Professor Concettina Fenga
University of Messina
Beyond the genetics and other individual factors, the so-called external exposome is known to affect the development of several chronic diseases such as cardiometabolic, cerebrovascular, neurological and pulmonary diseases, as well as cancer. All these pathologies represent a growing social and economic burden, especially within the industrialized countries. The external exposome is defined as the whole exposures per single individual, since conception through the entire lifespan. It includes air and water pollutants, disrupting chemicals and organic compounds, metals, radiations, but also occupational background, diet and lifestyle habits. The intestinal microbiota is the main component of the internal exposome and it represents the main interface between the external exposome and the human host. Recently it has been evidenced that the specific composition and functionality of the intestinal microbial community are deeply affected by the nature and time of the environmental exposures. On the other hand, the intestinal microbial health deeply influences the individual response to such exposures, including the development of chronic diseases. Particularly, the maintenance of a status of microbial health or eubiosis may guarantee a better protection against the toxic effects of environmental and occupational detrimental factors. On the contrary the intestinal dysbiosis may be a trigger of development or worsening of chronic diseases. The gut microbiome may become a robust source of novel biomarkers of exposure. Moreover, its active modulation through different approaches (from more holistic nutritional programs to the consumption of specific nutraceuticals or probiotics) may be a non-invasive and effective approach to positively affect the intestinal microbial composition and to defeat the dysbiosis or to maintain the eubiosis. This integrated therapeutic approach may be explored as a potential intervention either to prevent or to ameliorate chronic diseases. This special issue aims to collect papers from basic, to translational and clinical science, having as main goal to characterize the yet uncovered role of intestinal microbiota modulation as effective approach to target chronic diseases.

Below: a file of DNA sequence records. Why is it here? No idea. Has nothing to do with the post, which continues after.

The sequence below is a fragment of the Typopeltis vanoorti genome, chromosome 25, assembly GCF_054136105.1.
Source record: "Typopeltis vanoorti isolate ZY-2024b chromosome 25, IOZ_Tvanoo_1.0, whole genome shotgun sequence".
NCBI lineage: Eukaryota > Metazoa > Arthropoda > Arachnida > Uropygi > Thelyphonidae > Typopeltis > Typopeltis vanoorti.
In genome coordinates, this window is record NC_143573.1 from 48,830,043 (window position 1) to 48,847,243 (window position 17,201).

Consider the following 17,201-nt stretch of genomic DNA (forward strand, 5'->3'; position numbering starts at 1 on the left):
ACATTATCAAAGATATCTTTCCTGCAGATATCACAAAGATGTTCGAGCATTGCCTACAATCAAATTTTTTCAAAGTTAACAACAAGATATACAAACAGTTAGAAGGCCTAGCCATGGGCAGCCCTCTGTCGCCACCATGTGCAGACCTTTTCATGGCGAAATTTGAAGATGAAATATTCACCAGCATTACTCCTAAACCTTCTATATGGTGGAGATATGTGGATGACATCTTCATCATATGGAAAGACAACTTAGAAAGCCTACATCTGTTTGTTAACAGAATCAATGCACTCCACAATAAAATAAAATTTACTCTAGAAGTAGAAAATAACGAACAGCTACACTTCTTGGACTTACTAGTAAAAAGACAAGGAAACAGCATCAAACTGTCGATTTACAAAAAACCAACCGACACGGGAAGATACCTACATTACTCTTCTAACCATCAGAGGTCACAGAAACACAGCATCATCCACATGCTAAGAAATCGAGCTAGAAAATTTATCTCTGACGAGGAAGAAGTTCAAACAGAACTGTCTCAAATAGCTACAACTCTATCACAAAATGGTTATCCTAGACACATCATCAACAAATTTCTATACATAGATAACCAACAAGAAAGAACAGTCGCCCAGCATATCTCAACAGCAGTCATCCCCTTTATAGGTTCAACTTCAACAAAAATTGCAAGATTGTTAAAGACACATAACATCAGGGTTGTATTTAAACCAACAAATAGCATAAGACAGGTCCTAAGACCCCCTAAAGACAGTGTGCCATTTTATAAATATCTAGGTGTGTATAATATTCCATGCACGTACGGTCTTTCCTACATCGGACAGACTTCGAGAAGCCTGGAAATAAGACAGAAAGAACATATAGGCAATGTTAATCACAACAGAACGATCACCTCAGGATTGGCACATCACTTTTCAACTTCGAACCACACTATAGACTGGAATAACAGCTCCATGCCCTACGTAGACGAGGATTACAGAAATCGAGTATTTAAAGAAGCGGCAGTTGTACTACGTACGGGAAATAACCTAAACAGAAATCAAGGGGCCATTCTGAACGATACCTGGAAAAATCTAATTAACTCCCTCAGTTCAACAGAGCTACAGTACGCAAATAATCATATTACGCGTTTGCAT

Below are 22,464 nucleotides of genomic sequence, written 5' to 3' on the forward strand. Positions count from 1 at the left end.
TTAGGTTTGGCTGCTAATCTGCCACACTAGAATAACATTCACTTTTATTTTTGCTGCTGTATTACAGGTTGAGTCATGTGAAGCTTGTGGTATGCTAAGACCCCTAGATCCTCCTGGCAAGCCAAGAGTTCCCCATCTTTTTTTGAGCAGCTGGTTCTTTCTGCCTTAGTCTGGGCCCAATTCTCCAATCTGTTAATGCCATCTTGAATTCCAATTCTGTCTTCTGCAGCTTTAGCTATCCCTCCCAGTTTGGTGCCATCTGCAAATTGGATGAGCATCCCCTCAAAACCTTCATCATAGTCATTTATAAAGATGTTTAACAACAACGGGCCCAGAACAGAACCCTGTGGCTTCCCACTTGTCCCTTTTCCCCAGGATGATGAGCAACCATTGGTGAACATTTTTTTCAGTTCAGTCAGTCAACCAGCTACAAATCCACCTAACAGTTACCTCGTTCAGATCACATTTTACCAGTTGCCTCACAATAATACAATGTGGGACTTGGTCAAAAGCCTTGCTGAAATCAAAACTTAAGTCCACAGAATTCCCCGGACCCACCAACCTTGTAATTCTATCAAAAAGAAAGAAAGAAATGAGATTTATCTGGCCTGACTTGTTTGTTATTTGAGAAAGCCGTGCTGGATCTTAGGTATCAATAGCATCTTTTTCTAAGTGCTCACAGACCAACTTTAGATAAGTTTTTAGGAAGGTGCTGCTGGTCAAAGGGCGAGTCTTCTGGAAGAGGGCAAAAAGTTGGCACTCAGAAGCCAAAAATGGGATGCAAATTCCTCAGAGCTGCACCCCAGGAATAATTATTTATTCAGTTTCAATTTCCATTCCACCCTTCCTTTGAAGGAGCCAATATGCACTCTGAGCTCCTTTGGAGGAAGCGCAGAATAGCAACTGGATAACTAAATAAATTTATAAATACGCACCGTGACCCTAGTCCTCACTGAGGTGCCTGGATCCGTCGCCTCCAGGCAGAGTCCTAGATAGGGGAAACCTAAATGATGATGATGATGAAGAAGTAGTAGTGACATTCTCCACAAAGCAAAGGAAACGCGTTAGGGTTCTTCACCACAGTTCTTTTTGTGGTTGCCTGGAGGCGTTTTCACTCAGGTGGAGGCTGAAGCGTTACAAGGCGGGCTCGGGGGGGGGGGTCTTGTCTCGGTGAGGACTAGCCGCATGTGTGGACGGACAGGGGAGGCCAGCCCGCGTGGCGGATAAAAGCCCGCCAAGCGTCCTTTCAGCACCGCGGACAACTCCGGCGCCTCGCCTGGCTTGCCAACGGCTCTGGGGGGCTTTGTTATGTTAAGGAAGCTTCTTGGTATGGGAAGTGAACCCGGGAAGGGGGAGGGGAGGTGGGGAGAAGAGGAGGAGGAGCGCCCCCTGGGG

Submission deadline: 11/07/2023